Year Ahead

My Prediction: Pierre Poilievre will try to broaden his base—and we’ll all benefit

How Canada’s most divisive leader could reinvigorate our democracy

Jared Wesley is a professor of political science at the University of Alberta.

Something needs to change in Canada this year. Right now, there’s a pervasive feeling that you’re betraying your political allies if you compromise with—or even listen to—people with different views. According to a study published last spring, three out of four Canadians felt that our society was increasingly polarized. Historically, countries seek democratic reform when they hit some kind of rock bottom. I wonder, watching replays of the Freedom Convoy, if we’ve already hit ours.

Pierre Poilievre has become the politician of choice for many convoy supporters, in part because, unlike the last two Conservative Party leaders, he knows how to make them feel like they’re being heard. He emphasizes issues Canadians deal with daily, like housing prices and inflation. That approach has made more people politically engaged, especially those in blue-collar jobs who feel threatened in a world that’s evolving fast, technologically, socially and environmentally. Poilievre’s support is scattered, but if he makes major inroads beyond western and rural areas—especially in suburban areas, greater Toronto in particular—the Conservatives will have a better chance at winning government.

Taking selfies with convoyers or railing about the economy is easy. Solving problems is difficult. Barring an early election and a Conservative victory, Poilievre will continue to represent the opposition in 2023, but the longer he remains out of power, the more his followers risk entering a cycle of angst and frustration. It’s important that Poilievre instead lead supporters to productive reform, not blind anger. We can look to the Capitol riots in the U.S. for a violent example of what happens when riled-up groups take matters into their own hands.

That’s a worst-case scenario. Compared with many of my colleagues, I’m not too worried about the far right seizing power across Canada. To have an effect on policy, they’d have to take control of a majority of provincial legislatures. Federally, parties are so diverse that it’s hard for one group to dominate.

At best, Poilievre’s ability to lend an ear to followers and provide hope for a political shakeup could reinvigorate our democratic institutions. It’s a sad state of affairs when the only way someone feels reflected in our national politics is by watching a convoy protester occupy a hot tub on Parliament Hill. How can we rebuild our civic institutions to welcome these people? I’m not talking about those waving Nazi flags and promoting hate, but about those who some politicians have unfairly framed as living on the fringes of society. Opening the door to different viewpoints can create rapid change. Look at Alberta, where the two largest cities now have South Asian mayors. That would have been unfathomable even 15 years ago, and it’s happened because those communities were open to new perspectives. My hope is that Poilievre has that effect on a diverse group of Canadians, beyond the ones who attend his rallies. To do that, he’ll need to project a more positive vision, propose real policy solutions and move beyond the impulse to denigrate opponents—especially if he wants support from Canadians who are simply looking for competent government.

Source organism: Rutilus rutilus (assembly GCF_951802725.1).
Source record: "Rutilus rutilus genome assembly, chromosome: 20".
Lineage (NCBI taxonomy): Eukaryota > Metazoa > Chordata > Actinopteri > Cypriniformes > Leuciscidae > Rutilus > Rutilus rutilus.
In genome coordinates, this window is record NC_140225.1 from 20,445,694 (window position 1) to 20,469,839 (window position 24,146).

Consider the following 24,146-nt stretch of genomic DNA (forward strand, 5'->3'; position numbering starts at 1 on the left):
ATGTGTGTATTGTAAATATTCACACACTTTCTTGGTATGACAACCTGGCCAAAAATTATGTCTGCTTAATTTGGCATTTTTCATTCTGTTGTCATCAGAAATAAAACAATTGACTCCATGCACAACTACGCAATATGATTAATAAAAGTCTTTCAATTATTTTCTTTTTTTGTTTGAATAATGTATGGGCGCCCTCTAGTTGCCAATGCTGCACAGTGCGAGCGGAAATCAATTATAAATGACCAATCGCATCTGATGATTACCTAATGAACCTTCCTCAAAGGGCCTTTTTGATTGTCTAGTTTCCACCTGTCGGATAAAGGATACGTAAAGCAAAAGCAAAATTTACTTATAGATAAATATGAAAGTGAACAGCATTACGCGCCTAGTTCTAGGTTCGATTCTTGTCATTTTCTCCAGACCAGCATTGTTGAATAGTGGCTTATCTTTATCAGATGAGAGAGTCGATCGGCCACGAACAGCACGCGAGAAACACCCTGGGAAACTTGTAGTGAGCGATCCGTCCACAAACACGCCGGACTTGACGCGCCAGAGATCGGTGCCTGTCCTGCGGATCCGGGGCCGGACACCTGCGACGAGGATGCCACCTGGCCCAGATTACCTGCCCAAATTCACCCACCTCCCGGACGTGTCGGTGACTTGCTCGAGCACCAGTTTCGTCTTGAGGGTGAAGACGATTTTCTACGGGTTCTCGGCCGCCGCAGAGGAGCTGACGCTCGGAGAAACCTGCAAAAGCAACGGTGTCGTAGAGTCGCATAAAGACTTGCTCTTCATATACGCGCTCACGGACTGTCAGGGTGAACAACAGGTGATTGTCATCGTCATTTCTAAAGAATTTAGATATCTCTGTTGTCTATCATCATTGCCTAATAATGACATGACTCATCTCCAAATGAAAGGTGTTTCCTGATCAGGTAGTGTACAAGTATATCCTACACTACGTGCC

Next year, Poilievre will probably avoid issues the Liberals and NDP own, like health and social services, and instead set the agenda with subjects close to people’s daily lives, especially the economy. Two-thirds of Canadians think the economy is on the wrong track, and consumer sentiment has been negative for most of 2022. If Poilievre offers a more positive outlook, he may gain new supporters from outside the party.

Resonating beyond party lines is tricky, but a prime minister must govern for everyone. In 2023, we need leaders to voice what I think has become a silent-majority opinion: polarization is unproductive. Politicians must feel comfortable finding compromise without being skewered as traitors to their party or their region, because another year of partisan fights will strain the bonds of national unity that much more.

Most Canadians don’t want to think a lot about politics, and we’ve long been blessed by not having to face these difficult questions. Now that we’re all paying attention, I want leaders, including Poilievre, to encourage collaborative conversation. Does he have the personality and style to do that? That partly depends on how his advisers craft his message—and they’re still in attack mode.

—As told to Alex Cyr

This article appears in print in the December 2022 issue of Maclean’s magazine. Buy the issue for $9.99 or better yet, subscribe to the monthly print magazine for just $39.99.

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